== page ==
Polypharmacy with GLP1-RA and DPP-4 Inhibitors
PSA for people with Type 2 Diabetes on both glucagon-like peptide-1 receptor agonists (GLP1-RA) and a dipeptidyl peptidase-4 inhibitor (DPP-4 inhibitors)
I often see new patients in my clinic who are taking both. This is not only ineffective, but it is also expensive. Both types of medication target the incretin system. Endogenous (internally produced) incretin works to stimulate glucose-dependent insulin production, suppress appetite, and inhibit glucose secretion. This hormone response is blunted in people with type 2 diabetes, therefore both drug classes can be valuable treatment options for someone with type 2 diabetes.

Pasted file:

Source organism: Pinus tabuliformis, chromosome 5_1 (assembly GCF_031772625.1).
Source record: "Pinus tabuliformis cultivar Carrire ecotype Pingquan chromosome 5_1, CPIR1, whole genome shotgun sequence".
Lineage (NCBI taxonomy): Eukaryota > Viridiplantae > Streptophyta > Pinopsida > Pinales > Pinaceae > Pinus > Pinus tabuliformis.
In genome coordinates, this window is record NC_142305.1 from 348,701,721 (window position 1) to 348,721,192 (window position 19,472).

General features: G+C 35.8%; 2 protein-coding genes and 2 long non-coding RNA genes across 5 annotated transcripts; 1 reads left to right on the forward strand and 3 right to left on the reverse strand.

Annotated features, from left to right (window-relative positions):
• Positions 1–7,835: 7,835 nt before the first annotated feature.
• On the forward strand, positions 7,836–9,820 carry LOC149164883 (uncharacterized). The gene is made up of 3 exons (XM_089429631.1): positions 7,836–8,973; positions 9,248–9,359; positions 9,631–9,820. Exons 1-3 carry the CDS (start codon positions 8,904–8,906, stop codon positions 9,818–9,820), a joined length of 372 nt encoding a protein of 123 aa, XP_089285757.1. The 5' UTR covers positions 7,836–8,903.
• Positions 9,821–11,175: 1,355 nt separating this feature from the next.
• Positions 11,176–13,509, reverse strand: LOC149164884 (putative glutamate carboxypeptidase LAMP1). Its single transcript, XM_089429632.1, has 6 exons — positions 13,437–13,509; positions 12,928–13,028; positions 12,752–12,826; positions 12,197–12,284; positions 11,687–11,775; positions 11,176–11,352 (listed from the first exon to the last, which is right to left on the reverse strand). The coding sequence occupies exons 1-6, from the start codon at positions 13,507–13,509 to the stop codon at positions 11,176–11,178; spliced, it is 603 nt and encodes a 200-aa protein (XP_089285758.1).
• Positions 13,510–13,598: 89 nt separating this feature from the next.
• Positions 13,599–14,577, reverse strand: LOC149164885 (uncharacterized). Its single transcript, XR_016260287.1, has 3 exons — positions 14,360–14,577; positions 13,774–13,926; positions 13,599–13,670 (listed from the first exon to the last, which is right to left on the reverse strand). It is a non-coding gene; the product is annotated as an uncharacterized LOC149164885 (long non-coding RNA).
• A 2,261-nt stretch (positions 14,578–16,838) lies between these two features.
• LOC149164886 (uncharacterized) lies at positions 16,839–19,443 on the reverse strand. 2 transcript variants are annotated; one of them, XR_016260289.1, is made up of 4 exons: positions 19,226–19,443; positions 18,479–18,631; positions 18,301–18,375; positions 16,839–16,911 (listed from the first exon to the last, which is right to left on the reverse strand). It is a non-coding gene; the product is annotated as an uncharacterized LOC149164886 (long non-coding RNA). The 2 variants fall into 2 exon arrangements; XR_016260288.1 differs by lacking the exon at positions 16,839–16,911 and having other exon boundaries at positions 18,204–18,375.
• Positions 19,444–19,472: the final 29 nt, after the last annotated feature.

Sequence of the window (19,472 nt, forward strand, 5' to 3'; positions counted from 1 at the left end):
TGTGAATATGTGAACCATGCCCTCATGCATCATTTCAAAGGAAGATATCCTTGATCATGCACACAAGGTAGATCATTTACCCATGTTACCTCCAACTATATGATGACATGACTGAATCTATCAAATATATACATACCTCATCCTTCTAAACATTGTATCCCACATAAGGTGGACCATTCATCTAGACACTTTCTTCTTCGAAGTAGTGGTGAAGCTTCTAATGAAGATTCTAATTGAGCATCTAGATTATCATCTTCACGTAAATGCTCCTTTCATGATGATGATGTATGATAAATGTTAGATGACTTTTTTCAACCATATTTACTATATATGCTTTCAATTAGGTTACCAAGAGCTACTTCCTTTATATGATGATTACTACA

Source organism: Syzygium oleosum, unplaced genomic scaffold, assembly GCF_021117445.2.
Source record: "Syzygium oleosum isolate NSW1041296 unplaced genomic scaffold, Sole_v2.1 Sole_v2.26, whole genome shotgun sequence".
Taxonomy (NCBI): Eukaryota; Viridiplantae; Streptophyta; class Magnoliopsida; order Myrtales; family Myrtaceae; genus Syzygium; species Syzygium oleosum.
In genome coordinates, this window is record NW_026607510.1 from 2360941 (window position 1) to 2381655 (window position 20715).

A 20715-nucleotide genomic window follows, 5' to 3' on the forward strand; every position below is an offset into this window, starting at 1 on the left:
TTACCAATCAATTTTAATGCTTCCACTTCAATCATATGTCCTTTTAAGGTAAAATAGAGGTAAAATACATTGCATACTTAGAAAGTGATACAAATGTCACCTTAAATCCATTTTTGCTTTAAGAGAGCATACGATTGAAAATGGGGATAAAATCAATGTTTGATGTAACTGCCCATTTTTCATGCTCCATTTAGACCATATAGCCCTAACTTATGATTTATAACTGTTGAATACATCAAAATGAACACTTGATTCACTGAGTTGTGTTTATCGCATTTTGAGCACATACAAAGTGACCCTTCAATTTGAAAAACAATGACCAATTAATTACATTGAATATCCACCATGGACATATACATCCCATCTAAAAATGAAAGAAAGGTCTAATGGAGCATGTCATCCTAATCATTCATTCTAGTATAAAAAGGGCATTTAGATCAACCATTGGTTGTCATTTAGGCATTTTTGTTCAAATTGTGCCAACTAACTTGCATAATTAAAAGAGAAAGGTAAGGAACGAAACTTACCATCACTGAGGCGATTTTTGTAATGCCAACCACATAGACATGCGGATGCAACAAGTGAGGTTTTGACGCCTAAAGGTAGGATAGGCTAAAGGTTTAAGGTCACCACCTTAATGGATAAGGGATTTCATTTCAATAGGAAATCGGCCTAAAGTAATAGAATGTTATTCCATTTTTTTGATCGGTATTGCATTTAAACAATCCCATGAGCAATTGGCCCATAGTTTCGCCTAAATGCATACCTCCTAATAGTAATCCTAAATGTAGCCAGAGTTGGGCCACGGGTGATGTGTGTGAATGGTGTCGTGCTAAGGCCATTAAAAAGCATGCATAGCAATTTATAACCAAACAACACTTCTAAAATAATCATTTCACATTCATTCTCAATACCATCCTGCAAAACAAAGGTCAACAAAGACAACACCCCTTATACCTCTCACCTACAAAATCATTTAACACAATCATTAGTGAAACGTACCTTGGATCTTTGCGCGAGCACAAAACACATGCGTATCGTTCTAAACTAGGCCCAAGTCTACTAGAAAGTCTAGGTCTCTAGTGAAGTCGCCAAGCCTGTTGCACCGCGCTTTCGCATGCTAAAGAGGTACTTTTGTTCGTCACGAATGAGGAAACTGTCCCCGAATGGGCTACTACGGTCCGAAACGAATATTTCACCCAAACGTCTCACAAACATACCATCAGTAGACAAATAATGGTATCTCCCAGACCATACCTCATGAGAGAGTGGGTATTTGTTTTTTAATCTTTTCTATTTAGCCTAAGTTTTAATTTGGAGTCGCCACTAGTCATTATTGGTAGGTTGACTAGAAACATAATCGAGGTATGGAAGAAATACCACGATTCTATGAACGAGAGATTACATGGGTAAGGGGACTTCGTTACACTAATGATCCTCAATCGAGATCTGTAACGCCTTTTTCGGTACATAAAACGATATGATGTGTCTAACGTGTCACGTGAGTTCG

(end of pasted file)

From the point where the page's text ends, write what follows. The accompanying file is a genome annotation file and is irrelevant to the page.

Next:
The drug class GLP1-RA’s act as incretin mimetics while DPP-4 inhibitors inhibit the breakdown of incretin.
Based on their mechanism of action, you would think that it may be helpful to take them together. However, this is not the case. Though endogenous DPP-4 inhibits the breakdown of endogenous incretin, it cannot break down GLP1-RA/incretin mimetics. Taking a DPP4-inhibitor with a GLP1-RA is therefore ineffective.
Other reasons to avoid taking these classes together:
Polypharmacy or treating a patient with multiple medications for the same condition. Though in type 2 diabetes, this is often necessary, it increases patient burden and non-adherence.
Cost: both these drug classes are expensive and not available in generic form.
Combination is not approved by FDA nor recommended by ADA
Increased risk for side effects: both medication have similar adverse event profiles
If you are taking both a GLP1-RA and DPP-4 inhibitor, please bring this up to your clinician. GLP1-RAs are often the preferred drug class due to their superior A1c reduction, weight reduction, and cardiovascular benefits, but it is, of course, patient dependent!
Exenatide (Byetta, Bydureon, Bcise)
Semaglutide (Ozempic, Rybelsus)
Available DPP-4 inhibitors: